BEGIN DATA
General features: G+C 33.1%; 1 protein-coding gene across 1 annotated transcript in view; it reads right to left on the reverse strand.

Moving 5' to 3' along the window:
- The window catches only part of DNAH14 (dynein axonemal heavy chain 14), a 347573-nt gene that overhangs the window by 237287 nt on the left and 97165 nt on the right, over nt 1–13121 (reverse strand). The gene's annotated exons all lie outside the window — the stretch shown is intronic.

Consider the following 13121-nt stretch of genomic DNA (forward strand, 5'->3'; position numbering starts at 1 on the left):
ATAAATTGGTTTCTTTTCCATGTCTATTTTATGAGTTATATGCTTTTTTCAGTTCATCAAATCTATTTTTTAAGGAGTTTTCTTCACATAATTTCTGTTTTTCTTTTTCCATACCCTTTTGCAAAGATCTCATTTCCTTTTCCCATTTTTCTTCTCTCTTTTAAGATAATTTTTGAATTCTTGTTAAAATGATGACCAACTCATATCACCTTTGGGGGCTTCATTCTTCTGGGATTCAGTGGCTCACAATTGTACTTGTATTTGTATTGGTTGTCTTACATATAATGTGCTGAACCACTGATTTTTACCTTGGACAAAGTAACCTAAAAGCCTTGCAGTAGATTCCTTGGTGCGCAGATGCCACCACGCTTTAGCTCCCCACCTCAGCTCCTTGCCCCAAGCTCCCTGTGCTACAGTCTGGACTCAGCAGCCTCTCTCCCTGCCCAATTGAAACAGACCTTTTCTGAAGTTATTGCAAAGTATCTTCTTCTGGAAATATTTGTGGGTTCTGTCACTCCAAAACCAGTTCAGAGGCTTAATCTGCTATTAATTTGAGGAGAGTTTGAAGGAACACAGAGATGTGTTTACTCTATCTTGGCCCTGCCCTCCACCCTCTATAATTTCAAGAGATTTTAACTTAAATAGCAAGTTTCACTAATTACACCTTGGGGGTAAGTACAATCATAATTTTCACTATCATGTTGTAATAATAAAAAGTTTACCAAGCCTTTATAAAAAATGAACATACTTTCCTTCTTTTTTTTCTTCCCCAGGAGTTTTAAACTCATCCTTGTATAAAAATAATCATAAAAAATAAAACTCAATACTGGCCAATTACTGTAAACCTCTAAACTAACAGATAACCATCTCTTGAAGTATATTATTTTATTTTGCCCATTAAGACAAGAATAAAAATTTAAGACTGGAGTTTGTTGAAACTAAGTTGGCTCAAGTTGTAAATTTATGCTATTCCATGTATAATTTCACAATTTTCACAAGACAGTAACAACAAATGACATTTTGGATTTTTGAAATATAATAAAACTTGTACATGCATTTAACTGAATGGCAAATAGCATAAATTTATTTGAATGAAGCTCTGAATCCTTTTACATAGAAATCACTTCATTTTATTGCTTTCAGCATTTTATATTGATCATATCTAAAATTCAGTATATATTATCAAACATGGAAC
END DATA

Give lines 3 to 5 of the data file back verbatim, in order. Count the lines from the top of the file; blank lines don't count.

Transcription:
- The window catches only part of DNAH14 (dynein axonemal heavy chain 14), a 347573-nt gene that overhangs the window by 237287 nt on the left and 97165 nt on the right, over nt 1–13121 (reverse strand). The gene's annotated exons all lie outside the window — the stretch shown is intronic.

Consider the following 13121-nt stretch of genomic DNA (forward strand, 5'->3'; position numbering starts at 1 on the left):
ATAAATTGGTTTCTTTTCCATGTCTATTTTATGAGTTATATGCTTTTTTCAGTTCATCAAATCTATTTTTTAAGGAGTTTTCTTCACATAATTTCTGTTTTTCTTTTTCCATACCCTTTTGCAAAGATCTCATTTCCTTTTCCCATTTTTCTTCTCTCTTTTAAGATAATTTTTGAATTCTTGTTAAAATGATGACCAACTCATATCACCTTTGGGGGCTTCATTCTTCTGGGATTCAGTGGCTCACAATTGTACTTGTATTTGTATTGGTTGTCTTACATATAATGTGCTGAACCACTGATTTTTACCTTGGACAAAGTAACCTAAAAGCCTTGCAGTAGATTCCTTGGTGCGCAGATGCCACCACGCTTTAGCTCCCCACCTCAGCTCCTTGCCCCAAGCTCCCTGTGCTACAGTCTGGACTCAGCAGCCTCTCTCCCTGCCCAATTGAAACAGACCTTTTCTGAAGTTATTGCAAAGTATCTTCTTCTGGAAATATTTGTGGGTTCTGTCACTCCAAAACCAGTTCAGAGGCTTAATCTGCTATTAATTTGAGGAGAGTTTGAAGGAACACAGAGATGTGTTTACTCTATCTTGGCCCTGCCCTCCACCCTCTATAATTTCAAGAGATTTTAACTTAAATAGCAAGTTTCACTAATTACACCTTGGGGGTAAGTACAATCATAATTTTCACTATCATGTTGTAATAATAAAAAGTTTACCAAGCCTTTATAAAAAATGAACATACTTTCCTTCTTTTTTTTCTTCCCCAGGAGTTTTAAACTCATCCTTGTATAAAAATAATCATAAAAAATAAAACTCAATACTGGCCAATTACTGTAAACCTCTAAACTAACAGATAACCATCTCTTGAAGTATATTATTTTATTTTGCCCATTAAGACAAGAATAAAAATTTAAGACTGGAGTTTGTTGAAACTAAGTTGGCTCAAGTTGTAAATTTATGCTATTCCATGTATAATTTCACAATTTTCACAAGACAGTAACAACAAATGACATTTTGGATTTTTGAAATATAATAAAACTTGTACATGCATTTAACTGAATGGCAAATAGCATAAATTTATTTGAATGAAGCTCTGAATCCTTTTACATAGAAATCACTTCATTTTATTGCTTTCAGCATTTTATATTGATCATATCTAAAATTCAGTATATATTATCAAACATGGAAC